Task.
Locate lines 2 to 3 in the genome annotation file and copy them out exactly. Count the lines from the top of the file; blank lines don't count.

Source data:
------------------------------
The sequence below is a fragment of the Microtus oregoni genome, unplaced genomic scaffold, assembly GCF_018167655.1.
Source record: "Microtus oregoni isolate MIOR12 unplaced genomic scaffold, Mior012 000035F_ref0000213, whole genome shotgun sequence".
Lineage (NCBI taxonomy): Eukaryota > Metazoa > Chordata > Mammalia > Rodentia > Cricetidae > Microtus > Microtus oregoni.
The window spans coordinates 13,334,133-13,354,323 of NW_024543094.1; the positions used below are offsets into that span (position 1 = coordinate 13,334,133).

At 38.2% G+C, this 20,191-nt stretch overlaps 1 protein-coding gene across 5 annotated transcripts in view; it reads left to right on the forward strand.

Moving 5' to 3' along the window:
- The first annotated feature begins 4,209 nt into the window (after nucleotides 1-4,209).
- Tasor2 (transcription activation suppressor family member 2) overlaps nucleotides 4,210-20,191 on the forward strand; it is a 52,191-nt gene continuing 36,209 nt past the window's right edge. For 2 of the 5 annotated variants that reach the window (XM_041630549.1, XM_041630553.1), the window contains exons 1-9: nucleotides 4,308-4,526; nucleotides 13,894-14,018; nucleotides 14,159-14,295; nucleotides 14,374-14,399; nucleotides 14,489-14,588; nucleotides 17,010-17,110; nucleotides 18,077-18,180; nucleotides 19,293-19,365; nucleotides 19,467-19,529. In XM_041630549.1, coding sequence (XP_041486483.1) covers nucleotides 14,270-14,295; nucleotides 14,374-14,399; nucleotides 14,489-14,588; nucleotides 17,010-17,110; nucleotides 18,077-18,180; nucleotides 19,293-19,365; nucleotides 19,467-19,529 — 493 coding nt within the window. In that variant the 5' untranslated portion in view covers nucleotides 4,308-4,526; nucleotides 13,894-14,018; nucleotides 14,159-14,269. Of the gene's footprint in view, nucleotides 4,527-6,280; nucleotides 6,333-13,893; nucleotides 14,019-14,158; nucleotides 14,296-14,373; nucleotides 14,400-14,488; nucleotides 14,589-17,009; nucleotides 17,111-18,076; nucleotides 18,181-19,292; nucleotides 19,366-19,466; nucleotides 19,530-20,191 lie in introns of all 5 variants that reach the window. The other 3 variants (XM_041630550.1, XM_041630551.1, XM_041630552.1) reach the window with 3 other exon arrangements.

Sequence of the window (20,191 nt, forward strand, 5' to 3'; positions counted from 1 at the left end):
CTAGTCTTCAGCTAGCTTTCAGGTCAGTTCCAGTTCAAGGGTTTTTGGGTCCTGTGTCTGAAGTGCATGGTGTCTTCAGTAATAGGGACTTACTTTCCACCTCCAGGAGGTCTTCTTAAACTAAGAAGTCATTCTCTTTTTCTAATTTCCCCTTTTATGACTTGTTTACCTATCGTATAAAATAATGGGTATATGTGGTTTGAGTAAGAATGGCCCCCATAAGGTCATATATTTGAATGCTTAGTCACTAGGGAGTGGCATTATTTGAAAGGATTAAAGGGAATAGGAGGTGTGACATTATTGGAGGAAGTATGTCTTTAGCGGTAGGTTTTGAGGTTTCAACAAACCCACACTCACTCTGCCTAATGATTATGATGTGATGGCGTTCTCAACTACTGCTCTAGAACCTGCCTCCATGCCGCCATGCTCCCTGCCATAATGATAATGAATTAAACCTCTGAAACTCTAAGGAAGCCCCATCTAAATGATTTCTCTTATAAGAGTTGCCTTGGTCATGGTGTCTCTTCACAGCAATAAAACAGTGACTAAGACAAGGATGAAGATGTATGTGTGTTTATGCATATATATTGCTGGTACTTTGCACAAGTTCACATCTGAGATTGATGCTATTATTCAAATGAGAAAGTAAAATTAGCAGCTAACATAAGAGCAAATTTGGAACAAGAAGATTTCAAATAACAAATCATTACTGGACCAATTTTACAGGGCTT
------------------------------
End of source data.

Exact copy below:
Source record: "Microtus oregoni isolate MIOR12 unplaced genomic scaffold, Mior012 000035F_ref0000213, whole genome shotgun sequence".
Lineage (NCBI taxonomy): Eukaryota > Metazoa > Chordata > Mammalia > Rodentia > Cricetidae > Microtus > Microtus oregoni.